Temple complex

In Ahmedabad for just two days for some work, I succeeded in persuading my reluctant husband (he chauffeurs me around always when I get this urge to wander in these architecturally rich historic ruins, poor chap!!) when all he wanted to do was relax and sleep! But he conceded because the possibility of us being in Ahmedabad again within next few months was quite less and also because he loves to indulge me 😉 (Bless him!)

Me with my camera...all covered in along scarf!!

Me with my camera…all covered in along scarf!!

The temperature in Ahmedabad had shot up to 43 degrees at ten in the morning in first week of june, but with full sleeved clothes, scarves and hats on, I dragged everybody to Sun temple at Modhera…. I felt at peace and less guilty when my daughter exclaimed “Its beautiful, mamma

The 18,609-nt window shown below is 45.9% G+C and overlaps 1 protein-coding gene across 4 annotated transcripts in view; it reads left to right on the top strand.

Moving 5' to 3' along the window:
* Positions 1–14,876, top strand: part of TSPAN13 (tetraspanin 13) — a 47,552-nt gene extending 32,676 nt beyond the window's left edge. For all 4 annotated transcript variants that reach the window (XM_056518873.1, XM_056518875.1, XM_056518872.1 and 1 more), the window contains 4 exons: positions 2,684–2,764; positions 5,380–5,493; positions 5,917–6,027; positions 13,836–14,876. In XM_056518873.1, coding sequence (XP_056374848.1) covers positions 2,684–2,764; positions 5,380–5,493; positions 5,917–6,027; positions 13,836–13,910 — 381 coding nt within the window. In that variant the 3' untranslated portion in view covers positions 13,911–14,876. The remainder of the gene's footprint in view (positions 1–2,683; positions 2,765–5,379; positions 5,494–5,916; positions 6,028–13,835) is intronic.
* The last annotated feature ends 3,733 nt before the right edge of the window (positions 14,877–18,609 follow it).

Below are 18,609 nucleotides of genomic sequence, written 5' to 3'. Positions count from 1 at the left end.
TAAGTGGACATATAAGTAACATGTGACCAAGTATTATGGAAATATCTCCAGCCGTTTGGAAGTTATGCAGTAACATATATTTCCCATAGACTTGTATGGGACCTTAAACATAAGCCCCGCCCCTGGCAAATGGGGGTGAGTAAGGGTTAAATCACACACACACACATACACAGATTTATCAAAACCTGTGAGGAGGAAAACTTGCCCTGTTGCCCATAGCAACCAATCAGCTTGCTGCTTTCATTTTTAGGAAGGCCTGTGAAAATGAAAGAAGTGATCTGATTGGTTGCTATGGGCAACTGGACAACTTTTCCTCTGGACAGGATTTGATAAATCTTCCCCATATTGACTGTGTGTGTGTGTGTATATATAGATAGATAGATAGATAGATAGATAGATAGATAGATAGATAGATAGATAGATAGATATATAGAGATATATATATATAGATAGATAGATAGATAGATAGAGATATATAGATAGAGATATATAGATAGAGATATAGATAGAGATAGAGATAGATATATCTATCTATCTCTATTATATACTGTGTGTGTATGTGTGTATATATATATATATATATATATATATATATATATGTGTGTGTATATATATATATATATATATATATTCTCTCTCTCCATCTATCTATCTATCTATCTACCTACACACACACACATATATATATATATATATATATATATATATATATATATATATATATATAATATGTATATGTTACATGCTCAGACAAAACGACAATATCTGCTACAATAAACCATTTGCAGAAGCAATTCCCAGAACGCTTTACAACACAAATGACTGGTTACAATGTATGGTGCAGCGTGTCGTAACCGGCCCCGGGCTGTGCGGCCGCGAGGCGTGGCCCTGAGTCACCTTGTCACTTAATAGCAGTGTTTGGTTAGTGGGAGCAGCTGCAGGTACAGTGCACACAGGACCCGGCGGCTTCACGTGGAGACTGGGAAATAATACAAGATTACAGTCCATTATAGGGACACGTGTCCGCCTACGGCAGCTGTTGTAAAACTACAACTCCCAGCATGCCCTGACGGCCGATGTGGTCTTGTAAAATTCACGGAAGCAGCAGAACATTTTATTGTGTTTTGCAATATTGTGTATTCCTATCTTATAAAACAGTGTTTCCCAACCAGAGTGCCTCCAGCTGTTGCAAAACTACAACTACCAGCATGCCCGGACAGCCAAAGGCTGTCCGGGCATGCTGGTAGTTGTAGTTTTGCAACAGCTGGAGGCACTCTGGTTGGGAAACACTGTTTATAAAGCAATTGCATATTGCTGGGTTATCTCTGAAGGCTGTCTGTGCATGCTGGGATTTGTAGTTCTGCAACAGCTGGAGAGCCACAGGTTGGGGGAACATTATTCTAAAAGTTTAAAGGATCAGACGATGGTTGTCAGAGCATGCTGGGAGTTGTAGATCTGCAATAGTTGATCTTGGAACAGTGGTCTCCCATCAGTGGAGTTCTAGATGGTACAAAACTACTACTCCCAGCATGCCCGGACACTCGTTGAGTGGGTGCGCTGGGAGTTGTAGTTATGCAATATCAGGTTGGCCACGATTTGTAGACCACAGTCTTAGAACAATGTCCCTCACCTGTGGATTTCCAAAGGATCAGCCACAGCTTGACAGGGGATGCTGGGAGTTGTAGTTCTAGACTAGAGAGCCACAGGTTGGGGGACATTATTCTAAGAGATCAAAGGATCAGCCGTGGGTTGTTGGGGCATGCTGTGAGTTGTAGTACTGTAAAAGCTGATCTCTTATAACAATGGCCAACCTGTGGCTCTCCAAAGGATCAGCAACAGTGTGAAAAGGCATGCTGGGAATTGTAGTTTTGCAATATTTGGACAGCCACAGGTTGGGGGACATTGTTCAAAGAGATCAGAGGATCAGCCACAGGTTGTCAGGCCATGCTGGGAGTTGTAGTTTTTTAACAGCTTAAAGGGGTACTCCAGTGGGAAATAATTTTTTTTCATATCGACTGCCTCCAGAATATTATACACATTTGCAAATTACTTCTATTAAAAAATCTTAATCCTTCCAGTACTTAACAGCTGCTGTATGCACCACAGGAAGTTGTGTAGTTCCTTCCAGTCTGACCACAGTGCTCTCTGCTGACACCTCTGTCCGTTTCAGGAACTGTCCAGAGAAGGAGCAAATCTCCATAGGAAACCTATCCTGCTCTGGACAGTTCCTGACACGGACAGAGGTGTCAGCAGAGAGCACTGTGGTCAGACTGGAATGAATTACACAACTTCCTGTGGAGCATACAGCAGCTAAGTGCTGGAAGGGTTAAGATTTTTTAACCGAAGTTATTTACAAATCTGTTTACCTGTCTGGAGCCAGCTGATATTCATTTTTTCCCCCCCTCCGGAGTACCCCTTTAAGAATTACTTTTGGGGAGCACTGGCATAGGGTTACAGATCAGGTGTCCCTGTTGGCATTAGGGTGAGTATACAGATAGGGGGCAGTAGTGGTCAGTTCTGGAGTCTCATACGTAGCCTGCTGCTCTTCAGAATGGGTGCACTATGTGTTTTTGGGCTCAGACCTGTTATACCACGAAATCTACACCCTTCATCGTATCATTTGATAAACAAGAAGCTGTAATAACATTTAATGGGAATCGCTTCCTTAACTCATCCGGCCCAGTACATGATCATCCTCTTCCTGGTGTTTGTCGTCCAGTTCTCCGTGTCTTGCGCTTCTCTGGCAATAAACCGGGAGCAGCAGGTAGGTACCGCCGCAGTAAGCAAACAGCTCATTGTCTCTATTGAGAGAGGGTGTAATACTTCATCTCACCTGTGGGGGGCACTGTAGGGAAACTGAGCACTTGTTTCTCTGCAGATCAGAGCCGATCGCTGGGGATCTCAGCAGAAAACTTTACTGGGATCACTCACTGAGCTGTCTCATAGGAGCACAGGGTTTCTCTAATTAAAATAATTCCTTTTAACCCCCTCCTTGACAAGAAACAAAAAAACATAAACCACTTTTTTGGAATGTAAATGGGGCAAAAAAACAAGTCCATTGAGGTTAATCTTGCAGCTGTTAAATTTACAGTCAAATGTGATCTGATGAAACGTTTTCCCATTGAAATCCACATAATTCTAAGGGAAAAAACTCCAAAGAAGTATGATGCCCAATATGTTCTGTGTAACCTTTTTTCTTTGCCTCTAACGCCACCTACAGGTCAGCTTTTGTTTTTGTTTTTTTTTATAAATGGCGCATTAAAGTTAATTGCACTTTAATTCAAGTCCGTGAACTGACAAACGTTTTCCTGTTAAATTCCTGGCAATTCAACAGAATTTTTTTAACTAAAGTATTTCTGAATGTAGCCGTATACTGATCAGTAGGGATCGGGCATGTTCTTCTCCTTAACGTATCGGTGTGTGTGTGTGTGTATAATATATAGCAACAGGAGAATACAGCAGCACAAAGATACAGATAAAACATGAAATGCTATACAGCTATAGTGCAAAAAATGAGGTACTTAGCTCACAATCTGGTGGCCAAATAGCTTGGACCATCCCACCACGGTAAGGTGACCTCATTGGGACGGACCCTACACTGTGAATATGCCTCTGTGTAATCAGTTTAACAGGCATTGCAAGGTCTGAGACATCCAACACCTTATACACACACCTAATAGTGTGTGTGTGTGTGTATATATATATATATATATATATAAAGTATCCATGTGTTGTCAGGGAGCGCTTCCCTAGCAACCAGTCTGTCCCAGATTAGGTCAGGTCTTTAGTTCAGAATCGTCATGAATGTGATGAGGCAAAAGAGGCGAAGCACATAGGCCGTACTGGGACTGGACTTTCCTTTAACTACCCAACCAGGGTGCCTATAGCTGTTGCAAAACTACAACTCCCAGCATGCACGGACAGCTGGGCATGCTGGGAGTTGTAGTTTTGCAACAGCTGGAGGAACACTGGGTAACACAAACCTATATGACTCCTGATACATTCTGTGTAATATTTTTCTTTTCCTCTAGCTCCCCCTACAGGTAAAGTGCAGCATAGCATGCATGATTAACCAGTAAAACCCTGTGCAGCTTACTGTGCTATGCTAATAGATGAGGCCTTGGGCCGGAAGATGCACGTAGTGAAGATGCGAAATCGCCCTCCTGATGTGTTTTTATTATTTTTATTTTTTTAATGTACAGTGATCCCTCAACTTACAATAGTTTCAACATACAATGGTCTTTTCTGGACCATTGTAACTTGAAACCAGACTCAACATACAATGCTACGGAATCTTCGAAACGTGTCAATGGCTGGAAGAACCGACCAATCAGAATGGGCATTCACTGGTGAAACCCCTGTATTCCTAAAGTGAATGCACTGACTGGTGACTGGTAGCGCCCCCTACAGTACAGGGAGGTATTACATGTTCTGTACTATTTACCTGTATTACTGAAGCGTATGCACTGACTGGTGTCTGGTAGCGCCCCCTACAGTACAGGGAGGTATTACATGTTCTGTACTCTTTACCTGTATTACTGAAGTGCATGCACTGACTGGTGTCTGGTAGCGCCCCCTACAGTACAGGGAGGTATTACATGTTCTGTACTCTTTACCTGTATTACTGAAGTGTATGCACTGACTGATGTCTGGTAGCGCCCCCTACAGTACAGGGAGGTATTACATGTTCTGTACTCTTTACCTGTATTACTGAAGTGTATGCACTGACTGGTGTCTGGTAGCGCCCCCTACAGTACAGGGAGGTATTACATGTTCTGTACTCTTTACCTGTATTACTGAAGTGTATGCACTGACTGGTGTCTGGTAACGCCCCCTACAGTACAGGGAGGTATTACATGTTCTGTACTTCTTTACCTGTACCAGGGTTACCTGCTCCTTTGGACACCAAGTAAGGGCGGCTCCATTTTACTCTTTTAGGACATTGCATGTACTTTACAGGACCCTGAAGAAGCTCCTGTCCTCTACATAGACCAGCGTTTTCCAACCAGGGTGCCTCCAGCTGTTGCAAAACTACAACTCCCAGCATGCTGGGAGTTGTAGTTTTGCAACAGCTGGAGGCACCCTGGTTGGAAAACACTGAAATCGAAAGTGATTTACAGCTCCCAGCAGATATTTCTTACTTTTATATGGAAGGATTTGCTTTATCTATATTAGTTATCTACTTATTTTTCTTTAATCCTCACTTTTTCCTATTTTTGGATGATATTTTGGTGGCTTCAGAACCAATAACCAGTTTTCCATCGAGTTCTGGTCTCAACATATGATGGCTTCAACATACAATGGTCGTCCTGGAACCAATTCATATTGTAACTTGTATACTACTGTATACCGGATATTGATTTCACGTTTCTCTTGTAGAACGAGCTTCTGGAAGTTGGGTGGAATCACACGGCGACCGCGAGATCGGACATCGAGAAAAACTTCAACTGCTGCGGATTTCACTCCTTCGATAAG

The temple complex is indeed a beautiful example of architecture and finesse of sculptors of those times. The many small and large statues of Gods and goddesses on the exterior walls of the temple are exquisitely carved out of sandstone.

We hired the services of the lone guide who had only little knowledge of the history and could not throw much light on the events leading to the fall of the Solanki Dynasty. He had learnt the history part to some extent and if I interrupted him, he would start all over again. With a quick tour he left us to take pictures and because he could see other visitors trickling in who seemed less nosy than me!!

Cool shade of Frangipani treeThe lawns around the complex with frangipani tree in full bloom was very inviting with the sun beating down on us but we chose to take a quick round of museum within the complex. Our energies were sapped enough and nobody was interested in more history and architecture…we piled back in the comfort of cool car and headed back to our room.

Surya Mandir, Modhera

Architecture:

Plan_Modhera_Sun_Temple_Gujarat_India